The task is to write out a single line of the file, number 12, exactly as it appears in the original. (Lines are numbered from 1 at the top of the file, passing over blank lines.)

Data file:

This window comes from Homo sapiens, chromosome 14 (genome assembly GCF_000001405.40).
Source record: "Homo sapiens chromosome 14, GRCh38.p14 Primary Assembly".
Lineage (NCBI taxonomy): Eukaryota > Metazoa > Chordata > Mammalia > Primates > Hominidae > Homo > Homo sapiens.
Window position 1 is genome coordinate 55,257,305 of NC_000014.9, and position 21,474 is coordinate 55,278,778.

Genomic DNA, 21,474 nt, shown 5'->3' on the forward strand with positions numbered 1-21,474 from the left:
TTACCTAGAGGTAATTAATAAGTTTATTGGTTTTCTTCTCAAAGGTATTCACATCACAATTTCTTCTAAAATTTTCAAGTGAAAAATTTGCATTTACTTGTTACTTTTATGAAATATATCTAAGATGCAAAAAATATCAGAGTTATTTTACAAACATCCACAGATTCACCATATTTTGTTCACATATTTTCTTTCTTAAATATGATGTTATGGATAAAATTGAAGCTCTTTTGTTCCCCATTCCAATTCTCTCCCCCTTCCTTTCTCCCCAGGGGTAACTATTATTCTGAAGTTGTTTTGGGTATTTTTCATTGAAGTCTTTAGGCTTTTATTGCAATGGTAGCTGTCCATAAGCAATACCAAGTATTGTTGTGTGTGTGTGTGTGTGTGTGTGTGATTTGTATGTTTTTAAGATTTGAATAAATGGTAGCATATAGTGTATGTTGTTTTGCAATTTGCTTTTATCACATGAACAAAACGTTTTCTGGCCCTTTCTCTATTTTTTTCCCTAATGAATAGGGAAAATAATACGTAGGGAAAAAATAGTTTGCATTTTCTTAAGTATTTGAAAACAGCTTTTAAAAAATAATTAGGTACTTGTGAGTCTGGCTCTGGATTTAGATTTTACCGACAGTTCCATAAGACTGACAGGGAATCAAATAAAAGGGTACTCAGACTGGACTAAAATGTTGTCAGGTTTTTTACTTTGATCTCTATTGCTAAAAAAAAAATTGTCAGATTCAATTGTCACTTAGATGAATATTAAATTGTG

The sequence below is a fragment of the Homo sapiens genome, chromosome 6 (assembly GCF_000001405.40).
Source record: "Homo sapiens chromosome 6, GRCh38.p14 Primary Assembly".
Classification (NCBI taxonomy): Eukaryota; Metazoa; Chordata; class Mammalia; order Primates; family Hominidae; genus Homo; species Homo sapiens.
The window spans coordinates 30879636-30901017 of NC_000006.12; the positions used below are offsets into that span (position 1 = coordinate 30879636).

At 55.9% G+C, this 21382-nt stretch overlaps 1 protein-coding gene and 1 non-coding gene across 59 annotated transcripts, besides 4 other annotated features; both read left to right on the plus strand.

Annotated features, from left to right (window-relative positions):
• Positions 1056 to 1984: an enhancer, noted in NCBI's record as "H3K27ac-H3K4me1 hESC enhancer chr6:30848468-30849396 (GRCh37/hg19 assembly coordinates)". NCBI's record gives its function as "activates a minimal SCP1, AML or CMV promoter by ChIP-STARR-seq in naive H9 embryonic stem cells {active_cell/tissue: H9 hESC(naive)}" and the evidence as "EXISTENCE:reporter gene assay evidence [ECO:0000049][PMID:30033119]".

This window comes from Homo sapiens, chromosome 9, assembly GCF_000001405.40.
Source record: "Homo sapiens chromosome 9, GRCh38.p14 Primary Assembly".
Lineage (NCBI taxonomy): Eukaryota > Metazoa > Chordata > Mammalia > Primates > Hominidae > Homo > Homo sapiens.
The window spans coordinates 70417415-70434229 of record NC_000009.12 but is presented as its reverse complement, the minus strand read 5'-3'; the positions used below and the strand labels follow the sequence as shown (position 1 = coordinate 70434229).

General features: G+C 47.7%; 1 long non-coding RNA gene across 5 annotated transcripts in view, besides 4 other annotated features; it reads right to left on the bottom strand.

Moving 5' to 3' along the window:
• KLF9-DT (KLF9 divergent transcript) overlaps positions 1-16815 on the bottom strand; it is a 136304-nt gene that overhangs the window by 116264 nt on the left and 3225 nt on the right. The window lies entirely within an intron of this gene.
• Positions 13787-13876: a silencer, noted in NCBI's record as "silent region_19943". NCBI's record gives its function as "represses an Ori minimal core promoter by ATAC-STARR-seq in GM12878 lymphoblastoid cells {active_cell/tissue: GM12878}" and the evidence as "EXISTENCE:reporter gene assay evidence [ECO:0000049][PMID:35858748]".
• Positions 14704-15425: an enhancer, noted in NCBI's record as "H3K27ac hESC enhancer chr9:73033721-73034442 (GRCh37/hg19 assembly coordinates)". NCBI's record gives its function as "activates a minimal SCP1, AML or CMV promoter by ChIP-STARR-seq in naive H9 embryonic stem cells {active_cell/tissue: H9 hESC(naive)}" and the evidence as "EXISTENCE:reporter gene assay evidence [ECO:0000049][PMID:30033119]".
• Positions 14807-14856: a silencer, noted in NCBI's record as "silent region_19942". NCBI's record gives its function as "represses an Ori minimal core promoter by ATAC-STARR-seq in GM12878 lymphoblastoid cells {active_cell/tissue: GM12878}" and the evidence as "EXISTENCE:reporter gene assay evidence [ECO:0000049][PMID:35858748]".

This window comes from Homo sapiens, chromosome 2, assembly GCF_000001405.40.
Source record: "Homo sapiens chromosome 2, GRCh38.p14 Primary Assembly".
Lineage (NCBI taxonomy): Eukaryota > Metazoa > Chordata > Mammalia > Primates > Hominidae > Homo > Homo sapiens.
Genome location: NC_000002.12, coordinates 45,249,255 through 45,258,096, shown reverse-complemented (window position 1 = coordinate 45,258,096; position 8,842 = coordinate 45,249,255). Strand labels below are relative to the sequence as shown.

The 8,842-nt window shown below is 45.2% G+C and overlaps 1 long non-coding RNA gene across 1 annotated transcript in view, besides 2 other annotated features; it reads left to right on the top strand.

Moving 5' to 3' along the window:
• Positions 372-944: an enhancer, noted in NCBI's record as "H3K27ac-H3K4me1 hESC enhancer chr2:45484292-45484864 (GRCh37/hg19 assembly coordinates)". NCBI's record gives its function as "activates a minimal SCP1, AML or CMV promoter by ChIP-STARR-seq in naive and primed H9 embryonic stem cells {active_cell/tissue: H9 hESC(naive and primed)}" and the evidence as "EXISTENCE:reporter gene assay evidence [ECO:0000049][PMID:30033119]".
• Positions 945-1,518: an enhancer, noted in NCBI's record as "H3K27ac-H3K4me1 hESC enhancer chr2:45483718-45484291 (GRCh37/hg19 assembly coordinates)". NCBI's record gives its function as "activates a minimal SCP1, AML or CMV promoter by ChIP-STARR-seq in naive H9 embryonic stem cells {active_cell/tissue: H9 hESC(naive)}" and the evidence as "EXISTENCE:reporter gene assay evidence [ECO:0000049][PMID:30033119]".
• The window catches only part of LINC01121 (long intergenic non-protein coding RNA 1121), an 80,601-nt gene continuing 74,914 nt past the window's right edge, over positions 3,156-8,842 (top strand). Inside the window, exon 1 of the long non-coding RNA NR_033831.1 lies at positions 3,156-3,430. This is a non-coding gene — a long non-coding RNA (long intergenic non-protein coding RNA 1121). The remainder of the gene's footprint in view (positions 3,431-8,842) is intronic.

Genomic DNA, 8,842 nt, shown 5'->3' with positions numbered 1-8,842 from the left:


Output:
Annotated features, from left to right (window-relative positions):